Charming and scarce bird's-eye view of Manhattan and Brooklyn, in a pamphlet promoting the sale lots in the latter's Borough Park neighborhood, just to the south of Prospect Park and the Green-Wood Cemetery.
The view shows the spatial relationship of Borough Park to landmarks in Manhattan, namely City Hall. Positively comparing the distance between the two to much more expensive neighborhoods in farther north in Manhattan.
The view is an unusual but quite intuitive example of persuasive mapmaking, as it attempts to bring the reader into a specific way of viewing the world through its use of perspective and cartography.
Interestingly, the desirability of the land being sold depended in large part on the realization of the Joralemon Street Tunnel, New York City's first underwater subway tunnel. The proposal for the subway linking Manhattan and Brooklyn was formalized in 1897, with construction beginning in the Spring of 1903. The pamphlet's labeling of the tunnel "Proposed New Tunnel | South Ferry to Atlantic Av." thus helps date the map to around 1900.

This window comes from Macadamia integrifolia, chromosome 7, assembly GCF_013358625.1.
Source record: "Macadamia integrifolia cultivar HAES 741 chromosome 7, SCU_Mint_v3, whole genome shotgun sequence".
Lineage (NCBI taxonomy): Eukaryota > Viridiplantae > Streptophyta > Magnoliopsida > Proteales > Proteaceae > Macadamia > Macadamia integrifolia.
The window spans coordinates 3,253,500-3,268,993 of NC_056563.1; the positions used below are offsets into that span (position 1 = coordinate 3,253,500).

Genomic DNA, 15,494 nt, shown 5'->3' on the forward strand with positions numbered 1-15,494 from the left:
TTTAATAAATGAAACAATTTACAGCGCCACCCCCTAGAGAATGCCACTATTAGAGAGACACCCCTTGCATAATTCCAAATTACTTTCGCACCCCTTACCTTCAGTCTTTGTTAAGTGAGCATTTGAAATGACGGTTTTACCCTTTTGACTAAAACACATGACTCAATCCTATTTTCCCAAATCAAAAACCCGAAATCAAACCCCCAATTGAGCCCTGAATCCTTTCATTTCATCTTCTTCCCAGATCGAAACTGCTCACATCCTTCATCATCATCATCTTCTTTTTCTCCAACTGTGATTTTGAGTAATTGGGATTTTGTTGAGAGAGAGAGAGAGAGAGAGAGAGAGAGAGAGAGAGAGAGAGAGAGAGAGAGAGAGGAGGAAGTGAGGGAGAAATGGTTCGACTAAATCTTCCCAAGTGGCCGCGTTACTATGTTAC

The caption below the view reads:
Borough Park Lots, $450 to $850. A Few Higher / Electric Train from City Hall, 30 min.
He sees that which makes him wonder why people have been foolish enough to buy lots for $15,000 at 177th street, when they can be purchased much nearer to the New York City Hall for $450. Not long ago the 177th street lots sold for the figures are which Borough Park property is now offered. The rise in Bronx values has been swift and sure. Just as sure will be the enhancement of prices at Borough Park.
Today "Boro" Park is known for its large Orthodox Jewish community - one of the largest Jewish communities outside of Israel.